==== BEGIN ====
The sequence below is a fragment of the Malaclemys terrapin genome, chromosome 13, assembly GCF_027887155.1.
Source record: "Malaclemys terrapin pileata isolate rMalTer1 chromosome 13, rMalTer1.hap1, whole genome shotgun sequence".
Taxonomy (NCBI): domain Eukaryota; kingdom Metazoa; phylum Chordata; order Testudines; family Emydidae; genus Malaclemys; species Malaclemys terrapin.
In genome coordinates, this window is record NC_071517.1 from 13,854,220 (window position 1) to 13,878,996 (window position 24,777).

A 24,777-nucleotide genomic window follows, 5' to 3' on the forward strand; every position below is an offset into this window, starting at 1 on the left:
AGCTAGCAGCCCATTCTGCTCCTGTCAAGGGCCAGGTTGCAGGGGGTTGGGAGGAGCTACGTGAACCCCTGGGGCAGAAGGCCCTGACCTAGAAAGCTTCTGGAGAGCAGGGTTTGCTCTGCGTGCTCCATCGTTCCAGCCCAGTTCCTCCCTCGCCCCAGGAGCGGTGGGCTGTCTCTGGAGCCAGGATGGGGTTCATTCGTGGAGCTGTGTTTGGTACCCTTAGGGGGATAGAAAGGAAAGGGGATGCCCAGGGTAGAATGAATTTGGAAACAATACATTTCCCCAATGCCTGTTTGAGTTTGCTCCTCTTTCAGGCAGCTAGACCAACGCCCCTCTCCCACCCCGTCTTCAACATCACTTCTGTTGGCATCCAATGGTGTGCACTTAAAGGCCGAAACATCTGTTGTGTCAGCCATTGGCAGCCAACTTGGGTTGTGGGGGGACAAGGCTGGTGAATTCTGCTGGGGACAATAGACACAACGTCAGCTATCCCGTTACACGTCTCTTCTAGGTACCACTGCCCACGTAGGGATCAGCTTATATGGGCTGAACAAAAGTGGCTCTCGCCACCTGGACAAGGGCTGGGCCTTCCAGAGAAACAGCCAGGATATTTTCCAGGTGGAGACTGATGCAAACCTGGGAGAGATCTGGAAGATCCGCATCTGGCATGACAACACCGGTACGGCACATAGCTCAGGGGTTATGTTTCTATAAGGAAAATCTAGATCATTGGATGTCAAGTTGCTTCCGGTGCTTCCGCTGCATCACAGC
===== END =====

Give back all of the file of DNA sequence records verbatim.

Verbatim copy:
The sequence below is a fragment of the Malaclemys terrapin genome, chromosome 13, assembly GCF_027887155.1.
Source record: "Malaclemys terrapin pileata isolate rMalTer1 chromosome 13, rMalTer1.hap1, whole genome shotgun sequence".
Taxonomy (NCBI): domain Eukaryota; kingdom Metazoa; phylum Chordata; order Testudines; family Emydidae; genus Malaclemys; species Malaclemys terrapin.
In genome coordinates, this window is record NC_071517.1 from 13,854,220 (window position 1) to 13,878,996 (window position 24,777).

A 24,777-nucleotide genomic window follows, 5' to 3' on the forward strand; every position below is an offset into this window, starting at 1 on the left:
AGCTAGCAGCCCATTCTGCTCCTGTCAAGGGCCAGGTTGCAGGGGGTTGGGAGGAGCTACGTGAACCCCTGGGGCAGAAGGCCCTGACCTAGAAAGCTTCTGGAGAGCAGGGTTTGCTCTGCGTGCTCCATCGTTCCAGCCCAGTTCCTCCCTCGCCCCAGGAGCGGTGGGCTGTCTCTGGAGCCAGGATGGGGTTCATTCGTGGAGCTGTGTTTGGTACCCTTAGGGGGATAGAAAGGAAAGGGGATGCCCAGGGTAGAATGAATTTGGAAACAATACATTTCCCCAATGCCTGTTTGAGTTTGCTCCTCTTTCAGGCAGCTAGACCAACGCCCCTCTCCCACCCCGTCTTCAACATCACTTCTGTTGGCATCCAATGGTGTGCACTTAAAGGCCGAAACATCTGTTGTGTCAGCCATTGGCAGCCAACTTGGGTTGTGGGGGGACAAGGCTGGTGAATTCTGCTGGGGACAATAGACACAACGTCAGCTATCCCGTTACACGTCTCTTCTAGGTACCACTGCCCACGTAGGGATCAGCTTATATGGGCTGAACAAAAGTGGCTCTCGCCACCTGGACAAGGGCTGGGCCTTCCAGAGAAACAGCCAGGATATTTTCCAGGTGGAGACTGATGCAAACCTGGGAGAGATCTGGAAGATCCGCATCTGGCATGACAACACCGGTACGGCACATAGCTCAGGGGTTATGTTTCTATAAGGAAAATCTAGATCATTGGATGTCAAGTTGCTTCCGGTGCTTCCGCTGCATCACAGC